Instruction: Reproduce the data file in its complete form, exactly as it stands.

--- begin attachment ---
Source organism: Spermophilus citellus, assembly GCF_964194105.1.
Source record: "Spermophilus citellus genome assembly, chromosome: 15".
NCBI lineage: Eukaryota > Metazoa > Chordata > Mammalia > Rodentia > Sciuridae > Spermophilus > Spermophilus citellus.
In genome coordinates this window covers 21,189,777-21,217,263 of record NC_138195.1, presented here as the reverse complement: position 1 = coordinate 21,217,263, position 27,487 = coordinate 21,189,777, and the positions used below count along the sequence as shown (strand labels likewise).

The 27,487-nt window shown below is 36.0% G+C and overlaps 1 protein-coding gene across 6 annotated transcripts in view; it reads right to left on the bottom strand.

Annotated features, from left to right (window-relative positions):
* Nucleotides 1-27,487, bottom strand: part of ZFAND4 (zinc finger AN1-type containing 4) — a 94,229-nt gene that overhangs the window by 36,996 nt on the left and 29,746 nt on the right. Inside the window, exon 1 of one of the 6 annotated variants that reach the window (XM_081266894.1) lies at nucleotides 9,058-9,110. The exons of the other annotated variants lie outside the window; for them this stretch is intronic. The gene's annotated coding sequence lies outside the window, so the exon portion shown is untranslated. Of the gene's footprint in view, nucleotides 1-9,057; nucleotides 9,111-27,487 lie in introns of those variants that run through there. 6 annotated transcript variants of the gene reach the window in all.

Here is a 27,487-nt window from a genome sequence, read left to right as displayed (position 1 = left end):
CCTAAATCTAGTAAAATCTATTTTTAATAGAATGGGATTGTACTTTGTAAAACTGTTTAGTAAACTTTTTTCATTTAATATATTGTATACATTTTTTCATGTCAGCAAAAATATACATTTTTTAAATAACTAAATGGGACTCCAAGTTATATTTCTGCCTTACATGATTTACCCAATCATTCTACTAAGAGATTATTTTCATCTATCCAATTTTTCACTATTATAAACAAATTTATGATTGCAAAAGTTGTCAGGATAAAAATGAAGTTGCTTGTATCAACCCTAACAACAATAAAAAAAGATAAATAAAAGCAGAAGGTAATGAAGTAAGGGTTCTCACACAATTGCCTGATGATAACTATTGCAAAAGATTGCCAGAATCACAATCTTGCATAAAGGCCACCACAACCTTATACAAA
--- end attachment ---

Source organism: Spermophilus citellus, assembly GCF_964194105.1.
Source record: "Spermophilus citellus genome assembly, chromosome: 15".
NCBI lineage: Eukaryota > Metazoa > Chordata > Mammalia > Rodentia > Sciuridae > Spermophilus > Spermophilus citellus.
In genome coordinates this window covers 21,189,777-21,217,263 of record NC_138195.1, presented here as the reverse complement: position 1 = coordinate 21,217,263, position 27,487 = coordinate 21,189,777, and the positions used below count along the sequence as shown (strand labels likewise).

The 27,487-nt window shown below is 36.0% G+C and overlaps 1 protein-coding gene across 6 annotated transcripts in view; it reads right to left on the bottom strand.

Annotated features, from left to right (window-relative positions):
* Nucleotides 1-27,487, bottom strand: part of ZFAND4 (zinc finger AN1-type containing 4) — a 94,229-nt gene that overhangs the window by 36,996 nt on the left and 29,746 nt on the right. Inside the window, exon 1 of one of the 6 annotated variants that reach the window (XM_081266894.1) lies at nucleotides 9,058-9,110. The exons of the other annotated variants lie outside the window; for them this stretch is intronic. The gene's annotated coding sequence lies outside the window, so the exon portion shown is untranslated. Of the gene's footprint in view, nucleotides 1-9,057; nucleotides 9,111-27,487 lie in introns of those variants that run through there. 6 annotated transcript variants of the gene reach the window in all.

Here is a 27,487-nt window from a genome sequence, read left to right as displayed (position 1 = left end):
CCTAAATCTAGTAAAATCTATTTTTAATAGAATGGGATTGTACTTTGTAAAACTGTTTAGTAAACTTTTTTCATTTAATATATTGTATACATTTTTTCATGTCAGCAAAAATATACATTTTTTAAATAACTAAATGGGACTCCAAGTTATATTTCTGCCTTACATGATTTACCCAATCATTCTACTAAGAGATTATTTTCATCTATCCAATTTTTCACTATTATAAACAAATTTATGATTGCAAAAGTTGTCAGGATAAAAATGAAGTTGCTTGTATCAACCCTAACAACAATAAAAAAAGATAAATAAAAGCAGAAGGTAATGAAGTAAGGGTTCTCACACAATTGCCTGATGATAACTATTGCAAAAGATTGCCAGAATCACAATCTTGCATAAAGGCCACCACAACCTTATACAAA